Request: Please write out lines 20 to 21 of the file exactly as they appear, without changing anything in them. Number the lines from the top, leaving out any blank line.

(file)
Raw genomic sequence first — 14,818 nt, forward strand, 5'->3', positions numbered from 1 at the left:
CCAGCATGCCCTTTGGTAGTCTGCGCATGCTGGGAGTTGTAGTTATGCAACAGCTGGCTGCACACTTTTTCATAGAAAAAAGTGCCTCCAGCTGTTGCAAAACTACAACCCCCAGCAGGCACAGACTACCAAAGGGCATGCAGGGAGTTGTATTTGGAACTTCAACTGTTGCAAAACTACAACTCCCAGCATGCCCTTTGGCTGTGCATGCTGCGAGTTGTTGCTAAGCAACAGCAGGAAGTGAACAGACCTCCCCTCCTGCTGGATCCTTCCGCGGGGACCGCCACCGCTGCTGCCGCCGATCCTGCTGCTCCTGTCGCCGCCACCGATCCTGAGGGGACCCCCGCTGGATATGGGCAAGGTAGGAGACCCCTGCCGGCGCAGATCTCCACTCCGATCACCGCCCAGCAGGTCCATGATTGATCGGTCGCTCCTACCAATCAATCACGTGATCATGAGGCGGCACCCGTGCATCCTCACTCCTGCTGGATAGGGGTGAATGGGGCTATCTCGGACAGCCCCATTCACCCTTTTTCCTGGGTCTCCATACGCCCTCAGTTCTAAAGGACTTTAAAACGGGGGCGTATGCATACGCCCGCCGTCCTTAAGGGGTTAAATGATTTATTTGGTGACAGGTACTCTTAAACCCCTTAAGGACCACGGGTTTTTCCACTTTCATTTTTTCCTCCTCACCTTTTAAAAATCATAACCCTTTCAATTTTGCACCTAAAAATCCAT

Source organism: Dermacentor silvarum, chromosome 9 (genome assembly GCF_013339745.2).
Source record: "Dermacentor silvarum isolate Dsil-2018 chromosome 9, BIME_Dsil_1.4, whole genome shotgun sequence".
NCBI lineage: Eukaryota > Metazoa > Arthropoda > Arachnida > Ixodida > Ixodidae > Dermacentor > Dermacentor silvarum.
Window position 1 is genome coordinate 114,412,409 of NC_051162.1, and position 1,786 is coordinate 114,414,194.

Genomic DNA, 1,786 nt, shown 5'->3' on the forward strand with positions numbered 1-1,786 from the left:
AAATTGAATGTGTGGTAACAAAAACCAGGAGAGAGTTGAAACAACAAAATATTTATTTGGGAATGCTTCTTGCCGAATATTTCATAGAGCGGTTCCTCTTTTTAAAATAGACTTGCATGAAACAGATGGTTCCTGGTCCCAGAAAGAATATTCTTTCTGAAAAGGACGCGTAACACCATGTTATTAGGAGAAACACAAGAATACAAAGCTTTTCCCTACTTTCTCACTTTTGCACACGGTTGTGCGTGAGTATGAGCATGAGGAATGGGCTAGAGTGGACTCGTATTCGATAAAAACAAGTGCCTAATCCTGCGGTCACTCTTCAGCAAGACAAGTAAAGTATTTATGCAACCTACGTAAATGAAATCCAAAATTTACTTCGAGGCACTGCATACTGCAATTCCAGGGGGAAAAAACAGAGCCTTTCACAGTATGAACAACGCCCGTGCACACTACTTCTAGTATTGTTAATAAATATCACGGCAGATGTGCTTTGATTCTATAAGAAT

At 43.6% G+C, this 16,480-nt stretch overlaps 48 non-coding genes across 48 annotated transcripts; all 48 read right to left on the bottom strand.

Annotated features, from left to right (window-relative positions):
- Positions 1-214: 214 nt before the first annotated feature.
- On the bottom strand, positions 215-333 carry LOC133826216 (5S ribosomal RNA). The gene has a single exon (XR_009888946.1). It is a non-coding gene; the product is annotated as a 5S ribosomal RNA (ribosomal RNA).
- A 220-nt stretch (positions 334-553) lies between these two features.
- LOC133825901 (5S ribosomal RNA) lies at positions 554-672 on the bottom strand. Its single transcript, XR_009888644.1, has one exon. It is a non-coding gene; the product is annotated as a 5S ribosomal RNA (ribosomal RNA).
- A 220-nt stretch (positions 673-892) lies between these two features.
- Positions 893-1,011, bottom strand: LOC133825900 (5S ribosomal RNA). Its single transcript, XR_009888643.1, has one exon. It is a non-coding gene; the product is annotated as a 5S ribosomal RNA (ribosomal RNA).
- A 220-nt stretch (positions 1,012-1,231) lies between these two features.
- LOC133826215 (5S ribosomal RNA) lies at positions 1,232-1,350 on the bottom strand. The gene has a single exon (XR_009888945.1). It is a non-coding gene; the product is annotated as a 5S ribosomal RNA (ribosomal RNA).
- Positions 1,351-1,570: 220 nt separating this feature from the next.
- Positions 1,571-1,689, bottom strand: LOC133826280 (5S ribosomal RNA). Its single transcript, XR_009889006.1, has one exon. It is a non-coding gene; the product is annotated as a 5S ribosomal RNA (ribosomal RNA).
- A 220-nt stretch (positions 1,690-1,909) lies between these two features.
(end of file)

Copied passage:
- Positions 1,571-1,689, bottom strand: LOC133826280 (5S ribosomal RNA). Its single transcript, XR_009889006.1, has one exon. It is a non-coding gene; the product is annotated as a 5S ribosomal RNA (ribosomal RNA).
- A 220-nt stretch (positions 1,690-1,909) lies between these two features.